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Verdict may force ministers to act

Planning law change likely after landmark ruling

Gary McGovern
Gary McGovern: 

A landmark ruling in the courts will add further pressure on the Scottish government to change planning rules which require developers to pay towards local infrastructure such as schools and roads.

Ministers have already indicated they will introduce legislation where councils intend to impose such a levy on developers as a condition for securing planning consent.

A verdict in a case involving Aberdeen City and Shire planning authority will highlight the issue and experts say it may force the hands of ministers.

Developers have complained that councils impose such stipulations even when their schemes have limited or minimal impact on local services.

There are concerns within local government, however, that being denied this contribution from developers will affect their budgets.

The Supreme Court has judged in favour of Elsick Development Company against Aberdeen City and Shire planning authority in an application to build 4,000 houses with commercial, retail and community facilities at Elsick, near Stonehaven.

The Court found that the local authority had no powers to compel Elsick to make a financial contribution to a pooled fund to be spent on infrastructure as a condition of the planning approval. 

Elsick argued that the local authority was acting contrary to the guidance of Scottish Ministers on planning obligations and that the contribution they were being asked to make to the pooled fund was out of all proportion to the demands its development would make on the local infrastructure.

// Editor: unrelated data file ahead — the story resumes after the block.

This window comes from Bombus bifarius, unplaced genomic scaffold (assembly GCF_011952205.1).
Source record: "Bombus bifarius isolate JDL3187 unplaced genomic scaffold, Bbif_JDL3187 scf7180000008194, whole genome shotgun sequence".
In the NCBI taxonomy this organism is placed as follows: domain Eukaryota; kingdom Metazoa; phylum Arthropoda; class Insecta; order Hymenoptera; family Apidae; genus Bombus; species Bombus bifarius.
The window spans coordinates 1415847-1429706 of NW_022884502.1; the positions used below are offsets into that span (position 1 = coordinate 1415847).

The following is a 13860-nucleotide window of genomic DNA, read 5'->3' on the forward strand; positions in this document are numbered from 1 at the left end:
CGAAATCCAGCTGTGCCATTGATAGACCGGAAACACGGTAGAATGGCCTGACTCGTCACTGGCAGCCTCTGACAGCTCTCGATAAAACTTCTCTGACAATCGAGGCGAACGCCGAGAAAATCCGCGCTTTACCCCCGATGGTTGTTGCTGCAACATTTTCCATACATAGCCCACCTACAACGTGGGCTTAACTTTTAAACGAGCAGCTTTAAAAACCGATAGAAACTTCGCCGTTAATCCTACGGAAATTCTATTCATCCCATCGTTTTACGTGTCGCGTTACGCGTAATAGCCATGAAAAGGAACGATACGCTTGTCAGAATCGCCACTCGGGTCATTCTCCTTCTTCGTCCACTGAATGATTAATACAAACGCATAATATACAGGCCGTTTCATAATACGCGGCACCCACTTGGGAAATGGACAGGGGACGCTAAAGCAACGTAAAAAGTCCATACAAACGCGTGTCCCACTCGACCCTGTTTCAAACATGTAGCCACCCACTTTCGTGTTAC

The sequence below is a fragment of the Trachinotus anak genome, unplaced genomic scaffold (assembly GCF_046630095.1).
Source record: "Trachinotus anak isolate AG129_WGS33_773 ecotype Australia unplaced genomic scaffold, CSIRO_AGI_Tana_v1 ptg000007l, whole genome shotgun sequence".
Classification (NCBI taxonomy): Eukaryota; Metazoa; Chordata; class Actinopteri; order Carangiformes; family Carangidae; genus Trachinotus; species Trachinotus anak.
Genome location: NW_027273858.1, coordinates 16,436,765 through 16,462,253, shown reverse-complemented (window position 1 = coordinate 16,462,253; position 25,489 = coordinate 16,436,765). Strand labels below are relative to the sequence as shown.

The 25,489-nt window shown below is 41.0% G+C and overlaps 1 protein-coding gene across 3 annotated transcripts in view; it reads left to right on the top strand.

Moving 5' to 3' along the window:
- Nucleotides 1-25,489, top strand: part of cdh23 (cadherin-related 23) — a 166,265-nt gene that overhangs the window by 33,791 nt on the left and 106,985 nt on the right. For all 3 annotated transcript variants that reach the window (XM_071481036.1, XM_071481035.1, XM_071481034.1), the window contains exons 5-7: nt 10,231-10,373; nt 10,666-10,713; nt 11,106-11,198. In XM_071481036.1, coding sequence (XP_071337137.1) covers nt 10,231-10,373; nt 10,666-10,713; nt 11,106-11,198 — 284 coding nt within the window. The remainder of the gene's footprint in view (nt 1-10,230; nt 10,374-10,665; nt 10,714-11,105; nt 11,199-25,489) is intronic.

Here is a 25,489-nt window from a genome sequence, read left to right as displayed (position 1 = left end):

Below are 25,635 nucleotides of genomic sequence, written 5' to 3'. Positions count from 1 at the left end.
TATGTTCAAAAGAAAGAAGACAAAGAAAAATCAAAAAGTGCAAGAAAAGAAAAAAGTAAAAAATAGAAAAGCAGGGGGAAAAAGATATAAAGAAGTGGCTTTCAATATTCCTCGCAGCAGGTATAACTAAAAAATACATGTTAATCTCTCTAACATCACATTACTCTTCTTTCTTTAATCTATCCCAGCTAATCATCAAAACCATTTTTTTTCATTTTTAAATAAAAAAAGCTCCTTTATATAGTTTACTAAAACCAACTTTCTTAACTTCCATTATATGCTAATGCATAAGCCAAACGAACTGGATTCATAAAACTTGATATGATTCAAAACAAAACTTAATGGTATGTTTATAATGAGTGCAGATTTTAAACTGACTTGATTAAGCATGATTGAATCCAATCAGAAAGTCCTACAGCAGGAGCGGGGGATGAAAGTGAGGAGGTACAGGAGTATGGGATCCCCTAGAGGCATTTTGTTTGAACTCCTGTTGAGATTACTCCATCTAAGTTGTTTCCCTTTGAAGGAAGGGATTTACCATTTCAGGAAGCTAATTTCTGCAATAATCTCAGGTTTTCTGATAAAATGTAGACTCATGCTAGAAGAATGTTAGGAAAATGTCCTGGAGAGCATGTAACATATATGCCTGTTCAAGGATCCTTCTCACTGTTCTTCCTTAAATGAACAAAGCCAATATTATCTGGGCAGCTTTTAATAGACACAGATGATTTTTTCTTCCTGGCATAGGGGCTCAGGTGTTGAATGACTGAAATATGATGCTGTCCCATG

Lord Hodge in dismissing the local authority’s appeal against an earlier decision by the Inner House, said: “If planning authorities in Scotland wish to establish a local development land levy in order to facilitate development, legislation is needed to empower them to do so.”

Planning specialist at legal firm Pinsent Masons, Gary McGovern, said: “This was a high profile and important case in a financial sense. 

“On the one hand it has the potential to affect the scale of contributions developers are liable to pay from a range of developments across the authority area, and on the other, to curtail the monies received by the authority to invest in strategic transport infrastructure interventions.

“In this case, the impact of the development on the infrastructure for which the contributions were sought was trivial and too remote to be a relevant to the development in question and form the basis of a planning obligation. This echoes many previous UK court decisions on the scope of planning obligations. 

“The outcome had to some extent been pre-empted by the Scottish Government’s clear signal of intent to include a power on the face of the imminent Planning Bill enabling the introduction of an infrastructure levy in Scotland.

“In this regard, the Scottish Government will note the Supreme Court found that if there are seen to be merits to a “local land development levy” system, legislation is required to implement such a system, as we have seen already in England and Wales in the form of the Community Infrastructure Levy.”

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